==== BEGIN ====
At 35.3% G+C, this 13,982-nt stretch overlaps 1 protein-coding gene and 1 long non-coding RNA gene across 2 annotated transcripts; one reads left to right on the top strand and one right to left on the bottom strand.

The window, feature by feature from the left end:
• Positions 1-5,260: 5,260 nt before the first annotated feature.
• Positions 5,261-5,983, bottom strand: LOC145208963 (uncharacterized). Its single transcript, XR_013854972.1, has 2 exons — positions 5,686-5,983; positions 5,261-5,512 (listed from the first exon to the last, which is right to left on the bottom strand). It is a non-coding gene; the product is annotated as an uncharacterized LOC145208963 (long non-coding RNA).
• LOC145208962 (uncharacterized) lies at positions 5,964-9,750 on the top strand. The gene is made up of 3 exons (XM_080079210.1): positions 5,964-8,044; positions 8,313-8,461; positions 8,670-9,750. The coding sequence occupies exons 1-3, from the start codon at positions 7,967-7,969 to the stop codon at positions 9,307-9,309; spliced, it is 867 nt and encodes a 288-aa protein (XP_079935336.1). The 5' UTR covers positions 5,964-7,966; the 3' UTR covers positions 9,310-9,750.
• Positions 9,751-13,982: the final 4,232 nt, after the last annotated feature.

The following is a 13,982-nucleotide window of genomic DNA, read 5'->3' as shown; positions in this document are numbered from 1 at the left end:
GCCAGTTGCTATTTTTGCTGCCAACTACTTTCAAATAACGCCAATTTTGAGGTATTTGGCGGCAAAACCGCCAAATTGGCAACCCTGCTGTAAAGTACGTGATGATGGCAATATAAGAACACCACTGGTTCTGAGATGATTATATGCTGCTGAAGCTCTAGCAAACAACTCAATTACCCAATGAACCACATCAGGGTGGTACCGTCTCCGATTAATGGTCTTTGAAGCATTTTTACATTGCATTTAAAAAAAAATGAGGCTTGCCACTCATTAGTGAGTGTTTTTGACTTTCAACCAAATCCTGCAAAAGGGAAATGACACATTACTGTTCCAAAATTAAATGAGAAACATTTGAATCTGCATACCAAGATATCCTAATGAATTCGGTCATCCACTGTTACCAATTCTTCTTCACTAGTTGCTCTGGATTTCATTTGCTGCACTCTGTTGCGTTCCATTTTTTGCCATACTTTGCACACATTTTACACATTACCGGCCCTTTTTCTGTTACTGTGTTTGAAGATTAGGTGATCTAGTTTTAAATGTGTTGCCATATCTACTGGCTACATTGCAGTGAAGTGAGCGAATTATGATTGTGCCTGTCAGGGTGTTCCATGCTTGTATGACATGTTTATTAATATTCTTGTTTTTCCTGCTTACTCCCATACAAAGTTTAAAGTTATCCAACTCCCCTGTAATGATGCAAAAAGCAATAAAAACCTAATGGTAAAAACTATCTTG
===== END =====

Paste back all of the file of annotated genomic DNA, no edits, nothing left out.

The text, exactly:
At 35.3% G+C, this 13,982-nt stretch overlaps 1 protein-coding gene and 1 long non-coding RNA gene across 2 annotated transcripts; one reads left to right on the top strand and one right to left on the bottom strand.

The window, feature by feature from the left end:
• Positions 1-5,260: 5,260 nt before the first annotated feature.
• Positions 5,261-5,983, bottom strand: LOC145208963 (uncharacterized). Its single transcript, XR_013854972.1, has 2 exons — positions 5,686-5,983; positions 5,261-5,512 (listed from the first exon to the last, which is right to left on the bottom strand). It is a non-coding gene; the product is annotated as an uncharacterized LOC145208963 (long non-coding RNA).
• LOC145208962 (uncharacterized) lies at positions 5,964-9,750 on the top strand. The gene is made up of 3 exons (XM_080079210.1): positions 5,964-8,044; positions 8,313-8,461; positions 8,670-9,750. The coding sequence occupies exons 1-3, from the start codon at positions 7,967-7,969 to the stop codon at positions 9,307-9,309; spliced, it is 867 nt and encodes a 288-aa protein (XP_079935336.1). The 5' UTR covers positions 5,964-7,966; the 3' UTR covers positions 9,310-9,750.
• Positions 9,751-13,982: the final 4,232 nt, after the last annotated feature.

The following is a 13,982-nucleotide window of genomic DNA, read 5'->3' as shown; positions in this document are numbered from 1 at the left end:
GCCAGTTGCTATTTTTGCTGCCAACTACTTTCAAATAACGCCAATTTTGAGGTATTTGGCGGCAAAACCGCCAAATTGGCAACCCTGCTGTAAAGTACGTGATGATGGCAATATAAGAACACCACTGGTTCTGAGATGATTATATGCTGCTGAAGCTCTAGCAAACAACTCAATTACCCAATGAACCACATCAGGGTGGTACCGTCTCCGATTAATGGTCTTTGAAGCATTTTTACATTGCATTTAAAAAAAAATGAGGCTTGCCACTCATTAGTGAGTGTTTTTGACTTTCAACCAAATCCTGCAAAAGGGAAATGACACATTACTGTTCCAAAATTAAATGAGAAACATTTGAATCTGCATACCAAGATATCCTAATGAATTCGGTCATCCACTGTTACCAATTCTTCTTCACTAGTTGCTCTGGATTTCATTTGCTGCACTCTGTTGCGTTCCATTTTTTGCCATACTTTGCACACATTTTACACATTACCGGCCCTTTTTCTGTTACTGTGTTTGAAGATTAGGTGATCTAGTTTTAAATGTGTTGCCATATCTACTGGCTACATTGCAGTGAAGTGAGCGAATTATGATTGTGCCTGTCAGGGTGTTCCATGCTTGTATGACATGTTTATTAATATTCTTGTTTTTCCTGCTTACTCCCATACAAAGTTTAAAGTTATCCAACTCCCCTGTAATGATGCAAAAAGCAATAAAAACCTAATGGTAAAAACTATCTTG